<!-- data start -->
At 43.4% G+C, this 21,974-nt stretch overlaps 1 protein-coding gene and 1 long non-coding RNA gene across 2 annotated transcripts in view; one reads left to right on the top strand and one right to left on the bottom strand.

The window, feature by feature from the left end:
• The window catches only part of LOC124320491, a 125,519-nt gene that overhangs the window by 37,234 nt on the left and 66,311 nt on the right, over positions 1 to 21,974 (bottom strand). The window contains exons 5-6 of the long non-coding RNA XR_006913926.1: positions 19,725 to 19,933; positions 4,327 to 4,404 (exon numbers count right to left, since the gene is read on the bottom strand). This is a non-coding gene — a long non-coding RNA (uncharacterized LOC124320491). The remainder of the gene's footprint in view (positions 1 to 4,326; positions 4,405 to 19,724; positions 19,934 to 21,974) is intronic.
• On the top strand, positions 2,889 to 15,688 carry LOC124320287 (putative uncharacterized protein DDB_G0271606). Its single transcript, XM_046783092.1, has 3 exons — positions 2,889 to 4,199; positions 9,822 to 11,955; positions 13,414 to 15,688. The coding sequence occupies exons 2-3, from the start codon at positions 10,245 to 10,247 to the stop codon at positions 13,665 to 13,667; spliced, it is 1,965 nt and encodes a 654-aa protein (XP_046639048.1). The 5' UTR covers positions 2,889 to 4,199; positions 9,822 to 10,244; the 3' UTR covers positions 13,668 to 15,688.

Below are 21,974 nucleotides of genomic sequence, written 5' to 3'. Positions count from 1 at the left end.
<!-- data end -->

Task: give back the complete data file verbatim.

At 43.4% G+C, this 21,974-nt stretch overlaps 1 protein-coding gene and 1 long non-coding RNA gene across 2 annotated transcripts in view; one reads left to right on the top strand and one right to left on the bottom strand.

The window, feature by feature from the left end:
• The window catches only part of LOC124320491, a 125,519-nt gene that overhangs the window by 37,234 nt on the left and 66,311 nt on the right, over positions 1 to 21,974 (bottom strand). The window contains exons 5-6 of the long non-coding RNA XR_006913926.1: positions 19,725 to 19,933; positions 4,327 to 4,404 (exon numbers count right to left, since the gene is read on the bottom strand). This is a non-coding gene — a long non-coding RNA (uncharacterized LOC124320491). The remainder of the gene's footprint in view (positions 1 to 4,326; positions 4,405 to 19,724; positions 19,934 to 21,974) is intronic.
• On the top strand, positions 2,889 to 15,688 carry LOC124320287 (putative uncharacterized protein DDB_G0271606). Its single transcript, XM_046783092.1, has 3 exons — positions 2,889 to 4,199; positions 9,822 to 11,955; positions 13,414 to 15,688. The coding sequence occupies exons 2-3, from the start codon at positions 10,245 to 10,247 to the stop codon at positions 13,665 to 13,667; spliced, it is 1,965 nt and encodes a 654-aa protein (XP_046639048.1). The 5' UTR covers positions 2,889 to 4,199; positions 9,822 to 10,244; the 3' UTR covers positions 13,668 to 15,688.

Below are 21,974 nucleotides of genomic sequence, written 5' to 3'. Positions count from 1 at the left end.